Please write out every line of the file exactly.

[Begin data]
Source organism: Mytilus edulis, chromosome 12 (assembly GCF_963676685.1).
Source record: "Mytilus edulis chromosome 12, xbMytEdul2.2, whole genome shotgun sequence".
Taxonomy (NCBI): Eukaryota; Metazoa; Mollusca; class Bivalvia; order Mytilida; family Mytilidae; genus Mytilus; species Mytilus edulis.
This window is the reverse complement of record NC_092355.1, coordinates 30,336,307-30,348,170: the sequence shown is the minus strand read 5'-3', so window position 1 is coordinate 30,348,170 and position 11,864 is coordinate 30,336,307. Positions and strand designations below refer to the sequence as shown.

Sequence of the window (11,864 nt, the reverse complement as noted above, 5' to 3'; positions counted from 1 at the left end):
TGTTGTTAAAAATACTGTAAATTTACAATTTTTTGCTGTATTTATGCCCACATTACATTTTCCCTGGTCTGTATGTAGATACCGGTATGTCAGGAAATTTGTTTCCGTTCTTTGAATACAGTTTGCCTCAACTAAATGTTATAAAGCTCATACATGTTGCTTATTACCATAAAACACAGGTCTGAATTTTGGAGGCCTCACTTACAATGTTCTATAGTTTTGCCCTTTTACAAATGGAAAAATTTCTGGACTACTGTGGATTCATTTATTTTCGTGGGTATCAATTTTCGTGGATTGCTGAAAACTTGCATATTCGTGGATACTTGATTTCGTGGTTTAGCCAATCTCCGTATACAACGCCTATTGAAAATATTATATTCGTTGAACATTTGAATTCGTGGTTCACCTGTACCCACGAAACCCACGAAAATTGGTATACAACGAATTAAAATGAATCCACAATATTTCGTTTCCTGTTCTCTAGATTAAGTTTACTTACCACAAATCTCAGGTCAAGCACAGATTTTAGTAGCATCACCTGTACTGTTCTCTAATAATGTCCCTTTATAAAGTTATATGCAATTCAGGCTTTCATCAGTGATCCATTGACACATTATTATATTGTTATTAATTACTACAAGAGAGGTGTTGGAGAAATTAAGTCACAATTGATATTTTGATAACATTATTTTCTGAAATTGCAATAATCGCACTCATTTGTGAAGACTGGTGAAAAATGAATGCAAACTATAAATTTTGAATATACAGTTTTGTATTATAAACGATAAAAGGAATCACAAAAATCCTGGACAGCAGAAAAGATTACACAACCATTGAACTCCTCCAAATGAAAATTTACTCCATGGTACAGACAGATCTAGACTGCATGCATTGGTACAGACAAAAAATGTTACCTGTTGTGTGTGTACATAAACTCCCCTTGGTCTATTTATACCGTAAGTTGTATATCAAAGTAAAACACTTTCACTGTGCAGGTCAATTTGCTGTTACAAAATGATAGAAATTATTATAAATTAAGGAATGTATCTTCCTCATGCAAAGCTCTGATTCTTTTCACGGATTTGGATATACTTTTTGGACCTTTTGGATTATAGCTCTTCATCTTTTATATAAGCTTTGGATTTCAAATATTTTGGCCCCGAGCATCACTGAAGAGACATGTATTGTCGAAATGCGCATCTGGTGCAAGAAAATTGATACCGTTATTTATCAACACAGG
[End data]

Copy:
Source organism: Mytilus edulis, chromosome 12 (assembly GCF_963676685.1).
Source record: "Mytilus edulis chromosome 12, xbMytEdul2.2, whole genome shotgun sequence".
Taxonomy (NCBI): Eukaryota; Metazoa; Mollusca; class Bivalvia; order Mytilida; family Mytilidae; genus Mytilus; species Mytilus edulis.
This window is the reverse complement of record NC_092355.1, coordinates 30,336,307-30,348,170: the sequence shown is the minus strand read 5'-3', so window position 1 is coordinate 30,348,170 and position 11,864 is coordinate 30,336,307. Positions and strand designations below refer to the sequence as shown.

Sequence of the window (11,864 nt, the reverse complement as noted above, 5' to 3'; positions counted from 1 at the left end):
TGTTGTTAAAAATACTGTAAATTTACAATTTTTTGCTGTATTTATGCCCACATTACATTTTCCCTGGTCTGTATGTAGATACCGGTATGTCAGGAAATTTGTTTCCGTTCTTTGAATACAGTTTGCCTCAACTAAATGTTATAAAGCTCATACATGTTGCTTATTACCATAAAACACAGGTCTGAATTTTGGAGGCCTCACTTACAATGTTCTATAGTTTTGCCCTTTTACAAATGGAAAAATTTCTGGACTACTGTGGATTCATTTATTTTCGTGGGTATCAATTTTCGTGGATTGCTGAAAACTTGCATATTCGTGGATACTTGATTTCGTGGTTTAGCCAATCTCCGTATACAACGCCTATTGAAAATATTATATTCGTTGAACATTTGAATTCGTGGTTCACCTGTACCCACGAAACCCACGAAAATTGGTATACAACGAATTAAAATGAATCCACAATATTTCGTTTCCTGTTCTCTAGATTAAGTTTACTTACCACAAATCTCAGGTCAAGCACAGATTTTAGTAGCATCACCTGTACTGTTCTCTAATAATGTCCCTTTATAAAGTTATATGCAATTCAGGCTTTCATCAGTGATCCATTGACACATTATTATATTGTTATTAATTACTACAAGAGAGGTGTTGGAGAAATTAAGTCACAATTGATATTTTGATAACATTATTTTCTGAAATTGCAATAATCGCACTCATTTGTGAAGACTGGTGAAAAATGAATGCAAACTATAAATTTTGAATATACAGTTTTGTATTATAAACGATAAAAGGAATCACAAAAATCCTGGACAGCAGAAAAGATTACACAACCATTGAACTCCTCCAAATGAAAATTTACTCCATGGTACAGACAGATCTAGACTGCATGCATTGGTACAGACAAAAAATGTTACCTGTTGTGTGTGTACATAAACTCCCCTTGGTCTATTTATACCGTAAGTTGTATATCAAAGTAAAACACTTTCACTGTGCAGGTCAATTTGCTGTTACAAAATGATAGAAATTATTATAAATTAAGGAATGTATCTTCCTCATGCAAAGCTCTGATTCTTTTCACGGATTTGGATATACTTTTTGGACCTTTTGGATTATAGCTCTTCATCTTTTATATAAGCTTTGGATTTCAAATATTTTGGCCCCGAGCATCACTGAAGAGACATGTATTGTCGAAATGCGCATCTGGTGCAAGAAAATTGATACCGTTATTTATCAACACAGG